Today I participated in National Plant A Kiss Day from Doolin, Ireland. While on a short trip to Connemara last week, we found a small beach outside of the town. We spent a while collecting various shells. Long skinny ones I've never seen and huge barnacles. I was pretty smitten with one shell in particular. It was a tiny round one so worn that it was pale and starting to show that glorious shiny under layer. I took some time last night to do a watercolor study of it. I've just now left it in the bathroom stall at McGann's Pub here in Doolin for someone else to enjoy. Maybe they'll leave it there. Maybe they'll take it home. Either way, I hope it brings some enjoyment to someone's day. The note at the bottom reads, "if you shall find this painting, please take it home. It's for you. oxox"

Saturday, April 27, 2013


Jubal and I took a little side trip down to Dingle last week. Our first one outside of our little cottage in Doolin. Dingle was such a delight. The landscape, the building, the colors, I could go on and on. Here are a few of my favorite pics for that trip.

Monday, April 15, 2013

Week Two

We are really settling into our new routines of sleeping in late, cooking a big breakfast, setting off for the day somewhere local, coming home and cooking dinner & building a fire. We've been delighted to find the local music happening every night in at least 3 pubs. But as we get home each afternoon, & cook together, have a fire going, we don't feel like leaving. We pour more wine, discuss our trips we'll take around the country, friends we'll visit and enjoy the local paper or a book we brought along.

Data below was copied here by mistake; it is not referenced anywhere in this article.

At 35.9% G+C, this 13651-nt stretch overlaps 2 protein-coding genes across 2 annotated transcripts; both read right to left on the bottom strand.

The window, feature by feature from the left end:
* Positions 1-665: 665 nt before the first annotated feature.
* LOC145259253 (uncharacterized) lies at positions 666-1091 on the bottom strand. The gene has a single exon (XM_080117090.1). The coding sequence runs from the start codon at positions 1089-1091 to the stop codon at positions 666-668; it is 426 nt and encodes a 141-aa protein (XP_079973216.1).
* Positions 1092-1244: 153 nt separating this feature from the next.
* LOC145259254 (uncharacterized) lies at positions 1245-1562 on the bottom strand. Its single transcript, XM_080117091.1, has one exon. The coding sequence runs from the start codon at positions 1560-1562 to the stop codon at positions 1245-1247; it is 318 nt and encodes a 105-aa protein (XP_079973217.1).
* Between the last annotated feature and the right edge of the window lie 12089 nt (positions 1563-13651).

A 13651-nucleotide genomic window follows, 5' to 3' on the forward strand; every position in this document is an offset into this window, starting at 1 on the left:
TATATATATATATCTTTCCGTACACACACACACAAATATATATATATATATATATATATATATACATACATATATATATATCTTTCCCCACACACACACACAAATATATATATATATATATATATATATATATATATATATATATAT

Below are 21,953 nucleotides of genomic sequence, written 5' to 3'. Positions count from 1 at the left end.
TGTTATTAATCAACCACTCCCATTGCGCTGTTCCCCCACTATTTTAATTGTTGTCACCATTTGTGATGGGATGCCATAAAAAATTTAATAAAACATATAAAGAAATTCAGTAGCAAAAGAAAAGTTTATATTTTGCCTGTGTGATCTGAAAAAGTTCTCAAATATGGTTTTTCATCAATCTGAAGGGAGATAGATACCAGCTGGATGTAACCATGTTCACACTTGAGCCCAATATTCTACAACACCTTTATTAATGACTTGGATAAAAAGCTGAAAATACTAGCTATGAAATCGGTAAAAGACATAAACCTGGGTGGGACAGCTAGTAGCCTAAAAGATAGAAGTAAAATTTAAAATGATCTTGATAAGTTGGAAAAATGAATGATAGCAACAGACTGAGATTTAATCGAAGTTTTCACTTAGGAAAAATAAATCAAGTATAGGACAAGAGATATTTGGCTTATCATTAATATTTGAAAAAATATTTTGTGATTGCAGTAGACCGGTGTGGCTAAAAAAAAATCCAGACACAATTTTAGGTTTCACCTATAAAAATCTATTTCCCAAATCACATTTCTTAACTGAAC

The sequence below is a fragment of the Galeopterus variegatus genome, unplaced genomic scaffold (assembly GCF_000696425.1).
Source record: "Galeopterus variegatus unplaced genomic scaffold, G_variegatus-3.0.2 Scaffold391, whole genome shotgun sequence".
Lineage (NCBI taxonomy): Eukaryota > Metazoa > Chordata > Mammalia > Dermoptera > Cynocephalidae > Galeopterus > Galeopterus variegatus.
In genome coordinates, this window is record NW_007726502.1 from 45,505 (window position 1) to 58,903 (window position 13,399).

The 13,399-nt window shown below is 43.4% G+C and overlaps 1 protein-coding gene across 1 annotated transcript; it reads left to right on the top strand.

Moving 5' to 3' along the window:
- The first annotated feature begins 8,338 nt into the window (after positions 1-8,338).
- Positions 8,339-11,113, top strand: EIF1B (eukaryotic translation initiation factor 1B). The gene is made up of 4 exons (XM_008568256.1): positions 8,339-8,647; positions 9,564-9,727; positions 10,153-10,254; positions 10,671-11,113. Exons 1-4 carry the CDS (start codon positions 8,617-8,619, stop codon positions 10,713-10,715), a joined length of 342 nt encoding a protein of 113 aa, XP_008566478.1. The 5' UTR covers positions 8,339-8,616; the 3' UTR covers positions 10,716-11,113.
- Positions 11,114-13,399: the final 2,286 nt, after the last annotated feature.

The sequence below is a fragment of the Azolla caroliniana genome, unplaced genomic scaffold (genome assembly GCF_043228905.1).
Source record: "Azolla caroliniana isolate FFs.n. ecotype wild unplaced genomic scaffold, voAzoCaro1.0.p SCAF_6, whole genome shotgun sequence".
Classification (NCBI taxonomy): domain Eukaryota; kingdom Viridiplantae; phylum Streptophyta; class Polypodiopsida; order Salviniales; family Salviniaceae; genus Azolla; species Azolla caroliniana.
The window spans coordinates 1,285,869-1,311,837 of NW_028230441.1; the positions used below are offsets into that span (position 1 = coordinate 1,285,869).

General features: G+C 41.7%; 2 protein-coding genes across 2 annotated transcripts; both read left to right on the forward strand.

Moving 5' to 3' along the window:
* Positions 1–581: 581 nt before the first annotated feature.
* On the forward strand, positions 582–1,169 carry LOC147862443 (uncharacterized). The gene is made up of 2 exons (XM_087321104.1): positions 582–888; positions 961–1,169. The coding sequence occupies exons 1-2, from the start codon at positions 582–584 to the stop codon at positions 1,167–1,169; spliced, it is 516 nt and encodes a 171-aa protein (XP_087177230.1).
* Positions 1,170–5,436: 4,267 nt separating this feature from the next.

As of this past Saturday, it was officially one week that jubal and I tied the knot. Still looking at each other and saying, "I can't believe my luck that I found you" to each other. Although for months we have been planning this trip here in Ireland, it really hit me this past week what actually being here means to us. It's not just a time of taking time off work and traveling in an ideally cool place. But really getting away from everything familiar and routine and focusing on being together. We realized today just how much time we've spent together this last week. Doing everything together, nearly. We're very good at it but it takes work sometimes which is a good thing. Every few days we get our internet fixes by going to McGann's Pub here in Doolin where they have free wifi. It's very dark inside but they always have a roaring fire going and the people behind the bar are so friendly. Our first visit there I left my favorite green water bottle there by mistake. The next day I went back for it and the women remembered it was mine and she had washed it for me the night before.